Two, in fact. I really really need to publish a review about the evolution of competence (=DNA uptake). Something like my Do bacteria have sex review, but updated and focusing much more on the competence and uptake issues. And I've also promised to write a chapter on competence and transformation for a book celebrating a wonderful colleague. The model for this book is Phage and the Origins of Molecular Biology, written as a feitschrift for Max Delbruck. Ideally I'd love to produce something as charming as Andre Lwoff's The Prophage and I in that book, but I think I'd better lower my standards and get the job done.
OK, the first things I need are outlines.
For the book chapter, I was thinking about writing it as several levels of history, maybe interleaved (?): my personal history of working on competence and transformation, the history of research into competence and transformation, and the evolutionary history. But I don't know how I would make my personal history interesting - maybe emphasizing how I came to realize that the standard view is probably wrong?
What about an outline for the evolution of competence review? It should be driven by a question, probably "Why do bacteria take up DNA?", and should emphasize the unanswered questions and the research that's needed, rather than claiming that the answer is now known. Maybe I'll start with the big picture issue of the evolutionary and proximate causes and consequences of genetic exchange in bacteria, summarizing the arguments in Do bacteria have sex?. This introduction would conclude that the only phenomenon requiring more research is competence. Then I'll consider the components of competence (regulation, DNA uptake mechanisms, and the associated cytoplasmic 'DNA processing' events), putting what we know in the context of the evolutionary questions and explaining how additional information would clarify things.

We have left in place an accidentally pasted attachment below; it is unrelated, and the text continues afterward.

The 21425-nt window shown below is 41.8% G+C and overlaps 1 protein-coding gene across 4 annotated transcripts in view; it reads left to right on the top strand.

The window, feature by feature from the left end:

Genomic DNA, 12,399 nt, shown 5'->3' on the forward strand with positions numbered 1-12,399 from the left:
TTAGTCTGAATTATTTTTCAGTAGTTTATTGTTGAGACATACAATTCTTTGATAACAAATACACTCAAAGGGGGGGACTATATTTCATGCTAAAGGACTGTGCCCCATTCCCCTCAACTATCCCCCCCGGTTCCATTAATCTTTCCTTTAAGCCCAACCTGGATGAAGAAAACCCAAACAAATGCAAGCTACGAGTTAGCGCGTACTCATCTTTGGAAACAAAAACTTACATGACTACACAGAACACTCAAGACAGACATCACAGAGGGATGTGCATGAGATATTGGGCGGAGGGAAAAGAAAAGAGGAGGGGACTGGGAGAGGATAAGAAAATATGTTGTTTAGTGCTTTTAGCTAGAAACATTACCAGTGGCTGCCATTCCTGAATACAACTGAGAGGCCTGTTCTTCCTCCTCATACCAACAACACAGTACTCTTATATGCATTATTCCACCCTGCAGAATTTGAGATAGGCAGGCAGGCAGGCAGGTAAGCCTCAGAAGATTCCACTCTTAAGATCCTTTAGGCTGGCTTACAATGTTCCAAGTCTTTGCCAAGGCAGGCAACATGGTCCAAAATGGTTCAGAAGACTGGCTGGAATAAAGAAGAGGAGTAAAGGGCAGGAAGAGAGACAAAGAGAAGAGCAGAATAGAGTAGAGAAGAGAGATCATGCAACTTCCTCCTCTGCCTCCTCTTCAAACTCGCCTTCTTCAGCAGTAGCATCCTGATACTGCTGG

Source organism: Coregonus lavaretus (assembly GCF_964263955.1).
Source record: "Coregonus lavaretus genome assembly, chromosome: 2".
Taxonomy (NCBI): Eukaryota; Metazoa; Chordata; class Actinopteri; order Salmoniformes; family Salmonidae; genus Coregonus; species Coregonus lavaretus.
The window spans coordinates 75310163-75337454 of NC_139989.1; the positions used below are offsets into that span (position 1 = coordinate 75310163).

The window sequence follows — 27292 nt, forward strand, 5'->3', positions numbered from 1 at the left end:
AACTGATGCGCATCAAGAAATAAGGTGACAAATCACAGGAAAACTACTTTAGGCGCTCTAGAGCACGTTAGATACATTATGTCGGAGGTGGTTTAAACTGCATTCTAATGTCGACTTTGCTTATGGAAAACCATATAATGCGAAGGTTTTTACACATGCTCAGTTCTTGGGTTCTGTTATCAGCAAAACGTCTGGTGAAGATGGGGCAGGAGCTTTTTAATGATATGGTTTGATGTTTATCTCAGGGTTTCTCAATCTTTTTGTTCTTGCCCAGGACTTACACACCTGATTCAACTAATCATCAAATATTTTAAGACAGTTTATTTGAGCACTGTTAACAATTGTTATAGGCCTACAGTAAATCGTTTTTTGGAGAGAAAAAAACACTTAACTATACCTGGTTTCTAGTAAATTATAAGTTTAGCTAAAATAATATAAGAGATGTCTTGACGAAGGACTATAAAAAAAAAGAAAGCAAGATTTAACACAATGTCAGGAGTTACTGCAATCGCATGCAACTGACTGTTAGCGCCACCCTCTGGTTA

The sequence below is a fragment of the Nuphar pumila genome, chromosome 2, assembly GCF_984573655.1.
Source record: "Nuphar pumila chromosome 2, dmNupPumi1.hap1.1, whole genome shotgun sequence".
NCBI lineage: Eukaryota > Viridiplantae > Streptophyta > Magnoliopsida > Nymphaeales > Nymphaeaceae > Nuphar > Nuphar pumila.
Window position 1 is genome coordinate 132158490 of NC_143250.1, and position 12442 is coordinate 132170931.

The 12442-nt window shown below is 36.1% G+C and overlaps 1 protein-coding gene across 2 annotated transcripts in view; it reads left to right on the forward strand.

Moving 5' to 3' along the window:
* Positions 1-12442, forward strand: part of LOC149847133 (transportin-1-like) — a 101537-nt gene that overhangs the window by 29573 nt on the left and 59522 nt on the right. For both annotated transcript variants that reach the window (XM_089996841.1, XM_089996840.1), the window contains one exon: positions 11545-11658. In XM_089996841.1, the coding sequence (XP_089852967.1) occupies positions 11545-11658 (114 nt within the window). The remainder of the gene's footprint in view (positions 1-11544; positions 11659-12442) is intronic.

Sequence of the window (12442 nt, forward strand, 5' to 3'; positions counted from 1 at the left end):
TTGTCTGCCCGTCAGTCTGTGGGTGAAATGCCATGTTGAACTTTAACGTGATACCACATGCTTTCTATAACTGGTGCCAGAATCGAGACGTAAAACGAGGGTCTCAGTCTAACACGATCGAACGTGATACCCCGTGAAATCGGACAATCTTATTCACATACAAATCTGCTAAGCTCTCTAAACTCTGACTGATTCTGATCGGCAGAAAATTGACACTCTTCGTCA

Friday fabulous flower - yellow lawn edition
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